Witness in 2009 murder case anxious during testimony

2018-01-30 20:19
Magistrate's Court. (Duncan Alfreds, News24)

Magistrate's Court. (Duncan Alfreds, News24)

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Durban - The main witness in a trial, in which former Durban resident Travis Nel is accused of attacking and killing an Irish citizen in a nightclub after a rugby match in 2009, floundered during his evidence on Tuesday.

Nel is accused of murdering John King at 80’s Nightclub in August that year.

Hermanus Swart - who is the only State witness who claimed he saw the incident - became highly agitated during cross-examination by Nel’s attorney, Carl van der Merwe.

After the tea break, he refused to return to court and, when he finally did, he told Durban Regional Court Magistrate Sharon Marks that he was experiencing extreme anxiety and could not continue.

The magistrate excused him, telling him to return the following morning.

'No comment' 

Earlier, Swart said he knew Nel’s face because he had seen his picture on Facebook.

He said, after the rugby match - a tri-nations tussle between the Springboks and the All Blacks - he had been at the "One Stop" suite at the stadium.

Swart claimed he had seen Nel there and had even been in the toilet with him at the same time.

He said later he had gone next door to 80’s Nightclub. He had not had too much to drink because he had been driving, he added.

Swart said he noticed a man sitting on a couch near the entrance to the club. He saw him get up and saw Nel punch him on the right jaw. The man fell, hitting his neck against the couch and then landed on the floor.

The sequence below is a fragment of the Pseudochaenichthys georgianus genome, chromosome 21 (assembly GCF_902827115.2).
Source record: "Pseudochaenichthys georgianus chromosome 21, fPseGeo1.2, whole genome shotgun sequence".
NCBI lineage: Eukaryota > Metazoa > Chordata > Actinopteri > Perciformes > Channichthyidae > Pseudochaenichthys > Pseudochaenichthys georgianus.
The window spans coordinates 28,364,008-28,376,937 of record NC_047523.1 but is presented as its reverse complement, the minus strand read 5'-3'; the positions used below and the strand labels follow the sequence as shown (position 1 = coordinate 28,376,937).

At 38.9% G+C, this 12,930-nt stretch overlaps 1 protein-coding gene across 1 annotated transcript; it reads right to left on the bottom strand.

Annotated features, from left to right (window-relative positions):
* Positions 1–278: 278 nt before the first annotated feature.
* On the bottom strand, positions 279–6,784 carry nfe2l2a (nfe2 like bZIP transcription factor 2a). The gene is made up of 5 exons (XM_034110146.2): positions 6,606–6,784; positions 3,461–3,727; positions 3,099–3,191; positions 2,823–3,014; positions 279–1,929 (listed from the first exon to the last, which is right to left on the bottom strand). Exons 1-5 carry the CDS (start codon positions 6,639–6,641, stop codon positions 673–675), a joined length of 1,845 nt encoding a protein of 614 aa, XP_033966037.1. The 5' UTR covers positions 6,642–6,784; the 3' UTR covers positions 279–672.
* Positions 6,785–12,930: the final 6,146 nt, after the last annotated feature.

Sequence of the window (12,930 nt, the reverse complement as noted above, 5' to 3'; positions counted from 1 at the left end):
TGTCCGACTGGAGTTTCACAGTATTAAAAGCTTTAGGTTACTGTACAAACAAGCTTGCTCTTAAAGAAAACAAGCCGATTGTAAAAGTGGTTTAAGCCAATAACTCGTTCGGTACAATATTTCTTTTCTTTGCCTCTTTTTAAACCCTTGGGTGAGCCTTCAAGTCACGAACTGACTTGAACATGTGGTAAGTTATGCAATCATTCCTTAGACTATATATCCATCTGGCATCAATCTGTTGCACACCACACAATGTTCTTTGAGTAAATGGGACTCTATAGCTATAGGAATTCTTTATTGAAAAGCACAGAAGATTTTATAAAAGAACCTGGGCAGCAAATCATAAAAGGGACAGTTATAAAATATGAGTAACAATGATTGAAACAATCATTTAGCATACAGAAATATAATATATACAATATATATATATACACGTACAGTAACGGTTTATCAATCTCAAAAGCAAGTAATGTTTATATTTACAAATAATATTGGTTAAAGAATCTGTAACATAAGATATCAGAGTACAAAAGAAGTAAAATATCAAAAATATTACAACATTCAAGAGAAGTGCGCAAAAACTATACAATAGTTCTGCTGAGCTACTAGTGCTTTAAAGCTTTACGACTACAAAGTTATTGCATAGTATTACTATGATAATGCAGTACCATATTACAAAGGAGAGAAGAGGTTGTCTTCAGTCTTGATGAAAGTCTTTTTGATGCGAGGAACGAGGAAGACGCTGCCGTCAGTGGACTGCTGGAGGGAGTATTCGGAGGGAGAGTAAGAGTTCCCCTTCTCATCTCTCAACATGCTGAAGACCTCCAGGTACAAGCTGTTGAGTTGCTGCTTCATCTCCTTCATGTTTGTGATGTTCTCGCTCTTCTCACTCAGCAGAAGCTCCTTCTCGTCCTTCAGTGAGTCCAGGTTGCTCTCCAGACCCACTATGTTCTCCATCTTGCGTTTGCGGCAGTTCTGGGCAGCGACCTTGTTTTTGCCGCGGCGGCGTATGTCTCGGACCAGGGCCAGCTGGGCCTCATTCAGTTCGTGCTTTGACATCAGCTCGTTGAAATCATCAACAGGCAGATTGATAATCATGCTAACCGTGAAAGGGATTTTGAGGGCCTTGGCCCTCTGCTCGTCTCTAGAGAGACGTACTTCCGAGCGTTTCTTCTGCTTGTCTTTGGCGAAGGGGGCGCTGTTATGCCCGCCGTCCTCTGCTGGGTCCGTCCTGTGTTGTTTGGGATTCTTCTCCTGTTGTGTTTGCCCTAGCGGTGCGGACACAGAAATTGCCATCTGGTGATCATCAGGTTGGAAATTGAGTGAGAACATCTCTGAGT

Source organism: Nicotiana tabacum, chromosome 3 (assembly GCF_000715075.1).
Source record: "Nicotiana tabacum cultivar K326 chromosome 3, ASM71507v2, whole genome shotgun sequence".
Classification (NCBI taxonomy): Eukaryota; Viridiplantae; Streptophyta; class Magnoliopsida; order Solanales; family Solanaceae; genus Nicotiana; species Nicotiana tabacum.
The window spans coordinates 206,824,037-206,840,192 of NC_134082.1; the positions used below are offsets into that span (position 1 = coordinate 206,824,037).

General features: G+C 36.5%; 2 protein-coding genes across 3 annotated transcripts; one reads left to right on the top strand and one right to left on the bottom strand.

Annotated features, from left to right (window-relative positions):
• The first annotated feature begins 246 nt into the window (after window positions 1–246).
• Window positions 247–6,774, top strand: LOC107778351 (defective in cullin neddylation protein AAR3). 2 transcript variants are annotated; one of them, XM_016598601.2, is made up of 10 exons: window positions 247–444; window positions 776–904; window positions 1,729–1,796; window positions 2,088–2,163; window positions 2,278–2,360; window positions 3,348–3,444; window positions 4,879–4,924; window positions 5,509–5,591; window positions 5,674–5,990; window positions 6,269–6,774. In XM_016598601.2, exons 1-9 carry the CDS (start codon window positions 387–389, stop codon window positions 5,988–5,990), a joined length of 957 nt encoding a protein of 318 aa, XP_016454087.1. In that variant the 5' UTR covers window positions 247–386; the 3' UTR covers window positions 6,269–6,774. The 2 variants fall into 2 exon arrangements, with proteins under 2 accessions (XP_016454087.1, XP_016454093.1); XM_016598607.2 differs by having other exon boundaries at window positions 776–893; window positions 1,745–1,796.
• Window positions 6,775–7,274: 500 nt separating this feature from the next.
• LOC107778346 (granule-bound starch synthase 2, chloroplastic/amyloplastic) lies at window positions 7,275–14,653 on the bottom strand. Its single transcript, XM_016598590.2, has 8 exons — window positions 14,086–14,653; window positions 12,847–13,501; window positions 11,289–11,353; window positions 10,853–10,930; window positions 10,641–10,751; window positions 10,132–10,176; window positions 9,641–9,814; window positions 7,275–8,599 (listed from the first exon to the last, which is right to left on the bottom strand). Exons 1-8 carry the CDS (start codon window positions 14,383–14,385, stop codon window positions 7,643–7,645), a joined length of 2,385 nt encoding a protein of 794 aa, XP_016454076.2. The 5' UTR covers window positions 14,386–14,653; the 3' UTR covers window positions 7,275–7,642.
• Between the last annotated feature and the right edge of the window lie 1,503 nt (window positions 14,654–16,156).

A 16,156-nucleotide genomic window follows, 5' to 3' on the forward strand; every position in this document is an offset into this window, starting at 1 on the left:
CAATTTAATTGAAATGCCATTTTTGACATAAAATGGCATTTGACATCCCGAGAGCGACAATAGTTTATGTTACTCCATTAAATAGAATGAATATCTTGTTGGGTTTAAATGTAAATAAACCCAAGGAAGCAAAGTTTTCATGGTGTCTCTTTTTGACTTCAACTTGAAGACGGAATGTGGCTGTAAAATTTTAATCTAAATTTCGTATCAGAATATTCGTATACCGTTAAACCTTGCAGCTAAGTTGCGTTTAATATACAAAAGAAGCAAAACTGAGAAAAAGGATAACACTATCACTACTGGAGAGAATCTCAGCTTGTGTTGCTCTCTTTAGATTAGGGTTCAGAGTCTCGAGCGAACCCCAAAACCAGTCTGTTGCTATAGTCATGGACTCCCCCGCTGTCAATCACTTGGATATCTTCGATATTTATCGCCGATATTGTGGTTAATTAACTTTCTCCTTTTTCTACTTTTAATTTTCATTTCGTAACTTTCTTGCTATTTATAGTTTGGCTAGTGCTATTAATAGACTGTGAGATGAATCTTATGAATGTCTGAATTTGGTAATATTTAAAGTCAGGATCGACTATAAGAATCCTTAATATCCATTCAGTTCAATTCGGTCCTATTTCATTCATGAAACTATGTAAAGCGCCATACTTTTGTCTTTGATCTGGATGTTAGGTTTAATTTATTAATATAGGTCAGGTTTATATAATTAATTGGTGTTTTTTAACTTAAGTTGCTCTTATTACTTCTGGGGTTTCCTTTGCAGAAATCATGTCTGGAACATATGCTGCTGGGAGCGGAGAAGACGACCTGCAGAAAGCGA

Under cross-examination, it was suggested to him that he could not have seen Nel - and another man he named as having told him who Nel was - at One Stop that evening because both had been at a wedding.

He replied: "No comment."

Heavily intoxicated 

Forensic Pathologist Dr Christa Hattingh, in her evidence on Tuesday, said King had died from a skull fracture.

She said this had been caused by his head hitting a flat, unyielding surface.

She said there were no visible injuries, such as a broken jaw or teeth, but said this did not mean that he had not been punched before he fell over.

Dr Hattingh said King's blood alcohol level, post mortem, was 0.18, which means that he was quite heavily intoxicated at the time.

The case has taken nine years to get to court because Nel left South Africa to return to London where he was, and is, still living. 

He was arrested once but the charges were provisionally withdrawn. He was arrested again in December 2016, when he arrived in South Africa for a visit.

He has pleaded not guilty to the charge and denies assaulting King.

The trial continues on Wednesday.

Read more on:    durban  |  courts

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